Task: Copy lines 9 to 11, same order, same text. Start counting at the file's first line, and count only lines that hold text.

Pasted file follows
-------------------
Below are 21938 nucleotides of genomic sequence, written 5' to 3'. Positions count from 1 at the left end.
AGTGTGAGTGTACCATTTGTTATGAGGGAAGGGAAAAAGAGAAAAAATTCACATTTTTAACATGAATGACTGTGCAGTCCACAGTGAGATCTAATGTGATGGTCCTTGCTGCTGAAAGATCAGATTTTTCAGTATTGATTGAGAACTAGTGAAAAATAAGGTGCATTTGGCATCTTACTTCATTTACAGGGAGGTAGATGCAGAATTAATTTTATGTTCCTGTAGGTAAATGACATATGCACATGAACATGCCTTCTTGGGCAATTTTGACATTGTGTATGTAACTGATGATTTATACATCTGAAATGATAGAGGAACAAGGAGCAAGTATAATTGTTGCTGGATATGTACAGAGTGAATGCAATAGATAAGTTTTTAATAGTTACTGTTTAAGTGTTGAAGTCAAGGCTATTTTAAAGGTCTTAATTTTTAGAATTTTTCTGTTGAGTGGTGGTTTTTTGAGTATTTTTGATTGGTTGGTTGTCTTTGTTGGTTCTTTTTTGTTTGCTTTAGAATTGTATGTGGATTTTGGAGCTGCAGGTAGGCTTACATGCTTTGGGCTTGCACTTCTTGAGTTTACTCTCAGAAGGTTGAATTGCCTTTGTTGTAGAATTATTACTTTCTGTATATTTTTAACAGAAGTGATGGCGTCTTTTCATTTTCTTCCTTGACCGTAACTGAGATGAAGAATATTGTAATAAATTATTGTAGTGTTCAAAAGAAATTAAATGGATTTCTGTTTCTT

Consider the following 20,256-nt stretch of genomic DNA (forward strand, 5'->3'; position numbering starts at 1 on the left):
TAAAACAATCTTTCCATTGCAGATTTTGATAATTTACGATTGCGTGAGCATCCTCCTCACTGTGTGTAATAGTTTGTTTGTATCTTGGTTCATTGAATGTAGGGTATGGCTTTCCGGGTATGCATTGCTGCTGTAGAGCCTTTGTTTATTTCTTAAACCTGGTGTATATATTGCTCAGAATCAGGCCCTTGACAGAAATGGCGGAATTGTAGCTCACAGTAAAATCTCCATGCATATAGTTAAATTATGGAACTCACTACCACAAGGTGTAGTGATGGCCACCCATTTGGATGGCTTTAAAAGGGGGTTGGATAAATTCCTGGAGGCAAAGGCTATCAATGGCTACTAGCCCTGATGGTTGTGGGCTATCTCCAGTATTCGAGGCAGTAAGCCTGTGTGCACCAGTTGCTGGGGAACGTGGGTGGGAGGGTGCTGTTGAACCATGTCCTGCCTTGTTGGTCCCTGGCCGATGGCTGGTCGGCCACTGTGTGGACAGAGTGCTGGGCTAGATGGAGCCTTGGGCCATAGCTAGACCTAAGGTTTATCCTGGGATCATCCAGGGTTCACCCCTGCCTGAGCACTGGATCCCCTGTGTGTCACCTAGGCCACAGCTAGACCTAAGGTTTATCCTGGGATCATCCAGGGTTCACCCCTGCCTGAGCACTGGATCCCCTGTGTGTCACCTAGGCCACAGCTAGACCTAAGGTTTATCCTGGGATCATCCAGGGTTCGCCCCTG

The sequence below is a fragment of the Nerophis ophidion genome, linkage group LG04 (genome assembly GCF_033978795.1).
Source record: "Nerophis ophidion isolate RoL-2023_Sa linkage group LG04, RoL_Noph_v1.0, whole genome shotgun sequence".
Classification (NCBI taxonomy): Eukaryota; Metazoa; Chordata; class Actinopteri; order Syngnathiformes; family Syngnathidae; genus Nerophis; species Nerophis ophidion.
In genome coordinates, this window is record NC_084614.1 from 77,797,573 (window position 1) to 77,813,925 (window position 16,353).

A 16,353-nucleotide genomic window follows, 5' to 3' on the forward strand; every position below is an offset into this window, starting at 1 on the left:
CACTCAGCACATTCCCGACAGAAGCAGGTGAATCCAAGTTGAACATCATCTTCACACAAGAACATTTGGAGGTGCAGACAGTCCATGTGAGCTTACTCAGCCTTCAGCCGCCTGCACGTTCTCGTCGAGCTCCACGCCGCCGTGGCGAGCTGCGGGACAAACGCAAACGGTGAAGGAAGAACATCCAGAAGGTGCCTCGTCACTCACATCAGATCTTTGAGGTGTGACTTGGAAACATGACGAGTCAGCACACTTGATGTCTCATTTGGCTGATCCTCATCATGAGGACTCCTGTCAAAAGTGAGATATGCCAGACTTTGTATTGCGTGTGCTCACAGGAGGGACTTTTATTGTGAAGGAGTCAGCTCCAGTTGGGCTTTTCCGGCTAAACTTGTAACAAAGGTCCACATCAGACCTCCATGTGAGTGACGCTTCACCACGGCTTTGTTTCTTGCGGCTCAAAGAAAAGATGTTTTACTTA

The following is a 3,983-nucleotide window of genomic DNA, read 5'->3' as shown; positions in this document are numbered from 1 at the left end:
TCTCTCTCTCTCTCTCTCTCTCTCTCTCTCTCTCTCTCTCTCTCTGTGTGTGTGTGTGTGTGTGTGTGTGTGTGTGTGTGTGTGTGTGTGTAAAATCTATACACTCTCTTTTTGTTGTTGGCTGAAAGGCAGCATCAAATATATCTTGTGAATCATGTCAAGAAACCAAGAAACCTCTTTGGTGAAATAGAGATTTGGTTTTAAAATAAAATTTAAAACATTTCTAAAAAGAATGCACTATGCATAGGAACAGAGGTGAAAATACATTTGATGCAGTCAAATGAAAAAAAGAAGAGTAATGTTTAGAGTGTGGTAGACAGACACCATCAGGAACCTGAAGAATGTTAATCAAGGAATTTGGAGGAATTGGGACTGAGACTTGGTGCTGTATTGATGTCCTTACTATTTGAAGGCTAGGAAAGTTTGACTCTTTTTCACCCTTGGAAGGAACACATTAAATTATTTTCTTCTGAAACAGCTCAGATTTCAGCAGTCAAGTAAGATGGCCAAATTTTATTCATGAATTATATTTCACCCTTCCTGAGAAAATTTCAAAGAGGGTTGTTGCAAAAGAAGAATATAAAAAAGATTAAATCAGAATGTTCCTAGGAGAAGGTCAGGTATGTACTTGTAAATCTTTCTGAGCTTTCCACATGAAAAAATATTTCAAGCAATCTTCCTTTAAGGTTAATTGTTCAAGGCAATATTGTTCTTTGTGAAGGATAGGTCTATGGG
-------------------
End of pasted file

A 16,353-nucleotide genomic window follows, 5' to 3' on the forward strand; every position below is an offset into this window, starting at 1 on the left:
CACTCAGCACATTCCCGACAGAAGCAGGTGAATCCAAGTTGAACATCATCTTCACACAAGAACATTTGGAGGTGCAGACAGTCCATGTGAGCTTACTCAGCCTTCAGCCGCCTGCACGTTCTCGTCGAGCTCCACGCCGCCGTGGCGAGCTGCGGGACAAACGCAAACGGTGAAGGAAGAACATCCAGAAGGTGCCTCGTCACTCACATCAGATCTTTGAGGTGTGACTTGGAAACATGACGAGTCAGCACACTTGATGTCTCATTTGGCTGATCCTCATCATGAGGACTCCTGTCAAAAGTGAGATATGCCAGACTTTGTATTGCGTGTGCTCACAGGAGGGACTTTTATTGTGAAGGAGTCAGCTCCAGTTGGGCTTTTCCGGCTAAACTTGTAACAAAGGTCCACATCAGACCTCCATGTGAGTGACGCTTCACCACGGCTTTGTTTCTTGCGGCTCAAAGAAAAGATGTTTTACTTA

The following is a 3,983-nucleotide window of genomic DNA, read 5'->3' as shown; positions in this document are numbered from 1 at the left end: